­­MEDIA RELEASE



19 October 2015



Senator Eric Abetz has today identified a major problem with media bias in Australia according to the Australian Christian Lobby.



Although Christian political views do not line up neatly across Left-Right divisions, Senator Eric Abetz has nonetheless identified a concern that has implications for our democracy.



Senator Abetz told The Australian newspaper today that politicians with Christian or conservative views on social policy like marriage were often treated differently by the media to those who supported the media's view.



ACL Managing Director Lyle Shelton said even the ABC's Media Watch program, in a rare admission, highlighted the media's bias in the marriage debate but nothing had changed since.



Mr Shelton said there was a double standard when people like Princeton University's Peter Singer can advocate bestiality on the ABC1's Q&A program yet when Senator Cory Bernardi references Singer's extreme views in a speech in Parliament it is Senator Bernardi who is demonised by the media.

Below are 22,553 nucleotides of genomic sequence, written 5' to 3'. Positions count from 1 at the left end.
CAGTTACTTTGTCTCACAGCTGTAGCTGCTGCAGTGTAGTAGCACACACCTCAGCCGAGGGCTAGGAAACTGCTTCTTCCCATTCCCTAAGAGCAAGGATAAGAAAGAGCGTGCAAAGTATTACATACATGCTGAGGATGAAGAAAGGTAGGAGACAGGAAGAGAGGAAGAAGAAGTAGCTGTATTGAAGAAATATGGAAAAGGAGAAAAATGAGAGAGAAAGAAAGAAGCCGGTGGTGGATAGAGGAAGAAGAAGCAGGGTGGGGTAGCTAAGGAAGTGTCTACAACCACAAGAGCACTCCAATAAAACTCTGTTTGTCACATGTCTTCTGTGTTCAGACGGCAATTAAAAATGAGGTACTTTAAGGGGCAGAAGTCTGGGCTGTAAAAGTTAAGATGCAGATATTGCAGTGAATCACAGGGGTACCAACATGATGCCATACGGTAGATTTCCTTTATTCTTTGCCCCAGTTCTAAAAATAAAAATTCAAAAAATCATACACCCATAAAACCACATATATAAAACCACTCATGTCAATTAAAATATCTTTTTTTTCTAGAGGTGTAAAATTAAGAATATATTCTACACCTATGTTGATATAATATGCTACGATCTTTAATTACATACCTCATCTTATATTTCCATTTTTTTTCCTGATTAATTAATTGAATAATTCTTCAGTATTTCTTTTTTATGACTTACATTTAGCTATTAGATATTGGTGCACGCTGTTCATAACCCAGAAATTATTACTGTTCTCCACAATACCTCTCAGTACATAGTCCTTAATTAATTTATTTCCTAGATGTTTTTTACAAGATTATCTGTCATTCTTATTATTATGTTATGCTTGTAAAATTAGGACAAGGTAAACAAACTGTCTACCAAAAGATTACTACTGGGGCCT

"A regular commentator on ABC, Bernard Keane, tweeted to his 44,000 followers that I am a 'nauseating piece of filth' for my views on marriage," Mr Shelton said.



"If I tweeted that about supporters of same-sex marriage I would be hounded out of my job yet Mr Keane is rewarded with commentary positions on the ABC.



“This kind of double standard is a constant disadvantage to anybody outside the media groupthink and examples abound.”



Mr Shelton said Christian organisations like ACL opposed right wing policies like cutting overseas aid, allowing poker machines, an un-generous refugee intake and denying constitutional recognition to indigenous people.



"Despite these long-standing policies, we often find ourselves being type-cast," Mr Shelton said.



"Anyone who stands up for preserving the definition of marriage and pro-life policies faces far more hostility than those who support the opposite views.



"No one is entitled to a free run in the media, least of all Christians. However, more objectivity from the media would serve our democracy better," Mr Shelton said.



Ends